The Chains That Blind Us
When it comes to precious commodities, few are as valuable as gold and diamonds. But the reality is that these sought-after symbols of luxury, along with a slew of other valuable minerals, frequently originate in conflict zones. Too often they are sourced by people working in challenging conditions who are inadequately compensated for their labour.
The nature of the contemporary global value chain, however, can worsen these problems by making it hard to trace materials to their original sources. A person selling a piece of jewelry in Canada, for example, typically will know very little about where its materials originated or how those who extracted the raw materials were treated. According to experts, however, bringing change to the industry means introducing more transparency into supply chains via “paper trails” such as a chain of custody.
“There is growing momentum around provenance and chain of custody and due diligence for all materials in all sectors,” says Joanne Lebert, executive director of IMPACT, a non-profit organization that has been working to improve the management of natural resources in conflict-prone areas of Africa for more than three decades. “We must transform how natural resources are managed in areas where human rights are at risk.”
Accountability on a Global Scale
Lebert spoke at Smith School of Business as part of a conference held by the Canadian chapter of the Academy of International Business on multinational corporation governance of global value chains. She stressed the importance of establishing a responsible, sustainable, and accountable global system that will better support the more than 40.5 million people working in artisanal and small-scale mining in the global south, nearly half of whom are women.
Unlike large-scale corporate mining operations, the smaller-scale artisanal mining sector is less formalized and more prone to illegal activity, making workers vulnerable to violence and human rights abuses. With demand for “conflict minerals” such as gold, tin, tungsten, tantalum, and cobalt on the rise thanks to their use in technological devices such as iPhones and rechargeable batteries that power electric cars, Lebert is adamant that the entire global value chain needs to work together to improve conditions for those working on the ground.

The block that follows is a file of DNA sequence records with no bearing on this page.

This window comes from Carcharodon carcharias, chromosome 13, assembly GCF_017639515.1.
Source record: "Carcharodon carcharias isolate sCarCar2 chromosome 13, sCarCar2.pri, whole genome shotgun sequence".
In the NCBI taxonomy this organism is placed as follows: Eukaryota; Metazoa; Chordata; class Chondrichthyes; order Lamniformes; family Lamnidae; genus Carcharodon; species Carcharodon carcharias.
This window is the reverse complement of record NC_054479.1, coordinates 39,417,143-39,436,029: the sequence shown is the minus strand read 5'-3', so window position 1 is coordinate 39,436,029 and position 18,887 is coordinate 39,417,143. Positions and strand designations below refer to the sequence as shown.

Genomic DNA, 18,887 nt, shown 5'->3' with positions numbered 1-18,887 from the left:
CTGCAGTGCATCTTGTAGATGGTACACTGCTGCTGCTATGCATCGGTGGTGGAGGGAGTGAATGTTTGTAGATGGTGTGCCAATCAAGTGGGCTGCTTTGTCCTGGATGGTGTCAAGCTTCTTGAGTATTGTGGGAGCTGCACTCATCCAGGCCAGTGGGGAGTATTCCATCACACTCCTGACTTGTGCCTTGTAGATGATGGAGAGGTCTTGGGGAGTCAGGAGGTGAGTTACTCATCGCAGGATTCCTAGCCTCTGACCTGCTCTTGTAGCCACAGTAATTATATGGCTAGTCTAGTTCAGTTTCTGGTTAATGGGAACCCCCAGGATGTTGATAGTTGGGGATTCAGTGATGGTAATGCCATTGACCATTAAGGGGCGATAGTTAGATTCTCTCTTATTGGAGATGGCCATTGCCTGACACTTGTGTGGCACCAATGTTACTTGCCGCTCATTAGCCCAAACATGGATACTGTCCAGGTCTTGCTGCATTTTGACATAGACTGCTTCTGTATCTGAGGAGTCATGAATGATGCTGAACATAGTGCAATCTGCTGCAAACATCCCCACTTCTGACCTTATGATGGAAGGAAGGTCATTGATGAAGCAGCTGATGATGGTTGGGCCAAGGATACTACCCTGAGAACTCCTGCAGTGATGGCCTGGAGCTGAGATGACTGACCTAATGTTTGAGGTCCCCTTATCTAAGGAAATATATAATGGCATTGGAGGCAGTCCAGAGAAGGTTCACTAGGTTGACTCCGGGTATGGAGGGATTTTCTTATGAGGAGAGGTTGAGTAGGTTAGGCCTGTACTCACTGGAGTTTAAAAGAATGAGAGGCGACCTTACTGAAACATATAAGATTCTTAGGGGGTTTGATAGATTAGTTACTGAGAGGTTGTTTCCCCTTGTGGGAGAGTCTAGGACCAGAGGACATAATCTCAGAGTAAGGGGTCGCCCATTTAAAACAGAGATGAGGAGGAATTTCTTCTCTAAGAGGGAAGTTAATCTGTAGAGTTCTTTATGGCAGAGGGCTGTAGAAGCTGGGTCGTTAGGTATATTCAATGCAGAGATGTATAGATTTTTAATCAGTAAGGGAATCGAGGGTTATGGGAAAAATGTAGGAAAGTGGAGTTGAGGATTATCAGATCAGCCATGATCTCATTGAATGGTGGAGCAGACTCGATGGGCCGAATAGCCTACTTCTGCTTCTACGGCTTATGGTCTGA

For Ian Smillie, board chair of the Diamond Development Initiative who also presented at the conference, the key to improving lives is in improving working conditions and remuneration and establishing more effective chains of custody. His organization works to transform artisanal diamond mining into a source of sustainable development for the 1.5 million working in challenging, unregulated conditions in Africa and South America.
It has been running a pilot project, in conjunction with De Beers, the world’s largest diamond company, aimed at more effectively tracking diamonds from their source. “Our idea is to get better working conditions and prices for diamond miners,” says Smillie. Knowing the provenance of diamonds could ultimately make them more attractive to consumers who have been put off by the press around “blood diamonds.”
“Responsible global value chains require radical transparency for fair compensation and burden sharing”
Lebert believes that data is the key to bringing sustainability to these otherwise volatile industries. “It allows (companies) to tell a story about their supply chain,” she says, explaining that the cost of managing that data must be borne by distributors and consumers, not the mining communities. Her organization is working with local partners and the Toronto-based software company, Consensas, to gather verified information on the entire chain of custody and the actions of those involved at every transaction, from miner to trader, as well as the inherent risks involved.
Data can also be used more effectively to learn about the people working to extract the primary resources – from how much a female miner earned for her work to whether her children were able to go to school as a result of responsible sourcing efforts. “This is what people downstream are willing to pay for — evidence of the positive impacts of their engagement,” she says.
For both Lebert and Smillie, the key to making change and improving the lives of those people working to extract valuable commodities in challenging circumstances is in making everyone along the global value chain accountable, not just those who are ‘upstream’, where the mining actually happens.
“It has to engage the whole value chain, end-to-end. That’s an important lesson we’ve learned,” says Lebert. “Responsible global value chains require radical transparency for fair compensation and burden sharing.”